Over a dozen birds that normally live by the water have been found dead at the construction site of a major solar power plant in the Mojave Desert, The Desert Sun reports.
But how these birds and many others died at the plant is something of a mystery, since they were not killed by simply flying into the solar panels.
One possible explanation: Sea birds and water fowl are mistaking the dazzling array of solar panels for bodies of water, unwittingly flying down to their deaths in the scorching Mojave sun.
For now, however, the body of water theory is just that: a theory.
“Absent scientific knowledge, it’s very hard to say this is what needs to be done to try to alleviate these problems,” said Hendron.
Still, Illeene Anderson of the Center for Biological Diversity said solar panels and evaporation ponds could be a magnet for birds migrating on the Pacific Flyway, one of the US’ four largest bird migration routes.
“They get confused by what they see down there and think it’s a refuge for them,” she said. “It’s got to be hard — big birds flying across the desert — if you see something that’s attractive, you probably try to take advantage of that.”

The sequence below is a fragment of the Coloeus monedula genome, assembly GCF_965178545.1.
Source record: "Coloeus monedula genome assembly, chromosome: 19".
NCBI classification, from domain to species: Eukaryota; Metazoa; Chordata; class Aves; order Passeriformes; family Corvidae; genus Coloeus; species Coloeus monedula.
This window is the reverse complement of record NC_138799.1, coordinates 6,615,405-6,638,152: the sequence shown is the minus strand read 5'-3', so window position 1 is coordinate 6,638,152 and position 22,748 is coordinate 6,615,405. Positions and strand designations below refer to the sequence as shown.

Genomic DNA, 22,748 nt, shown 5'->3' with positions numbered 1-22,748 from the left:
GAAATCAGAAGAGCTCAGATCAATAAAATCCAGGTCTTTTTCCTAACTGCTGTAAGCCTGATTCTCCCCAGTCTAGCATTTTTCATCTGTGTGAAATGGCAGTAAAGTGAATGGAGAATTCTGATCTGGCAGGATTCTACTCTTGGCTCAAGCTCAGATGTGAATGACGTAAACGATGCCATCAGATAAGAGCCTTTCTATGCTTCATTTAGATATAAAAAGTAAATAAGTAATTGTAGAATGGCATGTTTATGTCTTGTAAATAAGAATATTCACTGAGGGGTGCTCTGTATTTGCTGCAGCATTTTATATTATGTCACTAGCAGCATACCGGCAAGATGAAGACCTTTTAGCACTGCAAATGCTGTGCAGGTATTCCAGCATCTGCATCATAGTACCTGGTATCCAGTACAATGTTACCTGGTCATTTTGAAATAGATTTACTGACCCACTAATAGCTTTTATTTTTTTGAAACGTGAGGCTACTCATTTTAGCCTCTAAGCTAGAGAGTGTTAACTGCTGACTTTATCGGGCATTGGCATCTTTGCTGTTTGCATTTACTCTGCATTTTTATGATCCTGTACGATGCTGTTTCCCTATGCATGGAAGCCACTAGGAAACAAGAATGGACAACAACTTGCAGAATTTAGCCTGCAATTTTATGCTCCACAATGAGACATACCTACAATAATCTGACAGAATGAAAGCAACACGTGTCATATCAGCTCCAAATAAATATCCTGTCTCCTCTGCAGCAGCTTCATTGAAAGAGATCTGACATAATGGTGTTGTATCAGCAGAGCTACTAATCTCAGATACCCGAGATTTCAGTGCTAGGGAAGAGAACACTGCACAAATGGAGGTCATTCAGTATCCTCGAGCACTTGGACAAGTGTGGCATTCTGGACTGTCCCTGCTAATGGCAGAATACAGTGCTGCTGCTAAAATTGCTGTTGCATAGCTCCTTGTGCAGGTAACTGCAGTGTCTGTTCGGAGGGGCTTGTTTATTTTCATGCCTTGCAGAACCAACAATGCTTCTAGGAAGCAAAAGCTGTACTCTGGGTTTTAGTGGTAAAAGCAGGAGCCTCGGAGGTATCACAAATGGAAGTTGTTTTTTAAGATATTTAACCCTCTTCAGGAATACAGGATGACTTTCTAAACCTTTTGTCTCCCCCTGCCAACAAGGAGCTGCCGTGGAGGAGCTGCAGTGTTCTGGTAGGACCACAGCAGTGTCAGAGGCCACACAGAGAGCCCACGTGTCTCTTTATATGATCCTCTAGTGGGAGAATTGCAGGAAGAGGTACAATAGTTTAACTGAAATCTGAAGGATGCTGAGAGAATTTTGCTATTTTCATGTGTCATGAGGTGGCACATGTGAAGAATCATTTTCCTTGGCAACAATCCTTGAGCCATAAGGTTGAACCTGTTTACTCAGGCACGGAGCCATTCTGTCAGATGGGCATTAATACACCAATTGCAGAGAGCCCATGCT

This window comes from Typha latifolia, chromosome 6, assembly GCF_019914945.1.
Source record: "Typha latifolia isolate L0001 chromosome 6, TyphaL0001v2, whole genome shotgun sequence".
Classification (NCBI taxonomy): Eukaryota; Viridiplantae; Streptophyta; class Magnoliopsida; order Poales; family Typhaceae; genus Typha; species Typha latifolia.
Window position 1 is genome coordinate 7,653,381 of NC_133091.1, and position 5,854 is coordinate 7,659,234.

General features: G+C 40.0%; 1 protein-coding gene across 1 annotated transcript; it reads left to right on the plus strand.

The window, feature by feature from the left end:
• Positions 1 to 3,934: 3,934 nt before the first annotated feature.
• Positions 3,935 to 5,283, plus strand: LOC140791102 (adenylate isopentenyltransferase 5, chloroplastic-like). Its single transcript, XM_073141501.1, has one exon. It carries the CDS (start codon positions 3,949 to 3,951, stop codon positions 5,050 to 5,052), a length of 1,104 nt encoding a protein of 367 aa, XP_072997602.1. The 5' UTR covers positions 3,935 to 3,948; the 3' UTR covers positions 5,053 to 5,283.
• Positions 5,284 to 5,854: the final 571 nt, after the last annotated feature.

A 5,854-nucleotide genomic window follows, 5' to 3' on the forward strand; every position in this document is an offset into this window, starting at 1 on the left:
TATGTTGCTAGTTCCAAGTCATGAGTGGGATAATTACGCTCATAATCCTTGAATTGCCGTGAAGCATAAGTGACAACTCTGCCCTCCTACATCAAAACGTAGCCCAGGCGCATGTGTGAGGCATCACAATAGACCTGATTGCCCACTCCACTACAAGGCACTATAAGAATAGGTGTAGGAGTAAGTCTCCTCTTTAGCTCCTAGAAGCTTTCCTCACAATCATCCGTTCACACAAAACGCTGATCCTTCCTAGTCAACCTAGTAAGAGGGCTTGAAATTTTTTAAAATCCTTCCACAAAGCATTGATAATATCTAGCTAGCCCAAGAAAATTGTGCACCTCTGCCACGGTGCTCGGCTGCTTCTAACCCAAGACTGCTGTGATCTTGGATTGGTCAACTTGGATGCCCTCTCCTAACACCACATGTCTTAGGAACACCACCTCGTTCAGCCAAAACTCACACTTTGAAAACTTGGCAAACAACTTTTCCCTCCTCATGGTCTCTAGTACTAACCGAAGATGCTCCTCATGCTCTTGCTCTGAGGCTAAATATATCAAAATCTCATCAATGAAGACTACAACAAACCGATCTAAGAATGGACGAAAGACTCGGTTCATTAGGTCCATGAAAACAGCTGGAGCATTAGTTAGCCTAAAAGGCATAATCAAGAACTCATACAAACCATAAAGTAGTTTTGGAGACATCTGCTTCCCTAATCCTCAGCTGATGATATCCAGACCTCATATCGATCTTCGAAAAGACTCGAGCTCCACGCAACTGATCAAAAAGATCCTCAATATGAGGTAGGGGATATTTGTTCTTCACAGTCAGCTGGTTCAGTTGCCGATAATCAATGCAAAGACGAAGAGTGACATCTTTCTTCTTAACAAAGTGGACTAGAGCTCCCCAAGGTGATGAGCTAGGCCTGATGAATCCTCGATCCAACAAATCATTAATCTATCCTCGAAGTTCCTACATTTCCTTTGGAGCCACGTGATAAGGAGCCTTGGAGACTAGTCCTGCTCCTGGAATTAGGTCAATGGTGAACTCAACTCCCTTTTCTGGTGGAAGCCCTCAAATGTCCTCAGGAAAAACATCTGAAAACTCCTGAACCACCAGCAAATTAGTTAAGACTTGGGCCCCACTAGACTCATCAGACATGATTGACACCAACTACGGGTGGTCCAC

Fish and Wildlife experts are working with Desert Sunlight’s company, First Solar, to find out why birds are attracted to the sites. First Solar has been the recipient of billions of dollars in loans as part of the Obama administration’s push for green energy.
Concerns have been raised about the environmental impact of large solar plants in deserts before, as they often displace threatened species such as desert tortoises.
“Across the country, environmentalists are finding themselves in the awkward position of having to choose between clean energy and wildlife,” Mother Jones reported in 2011.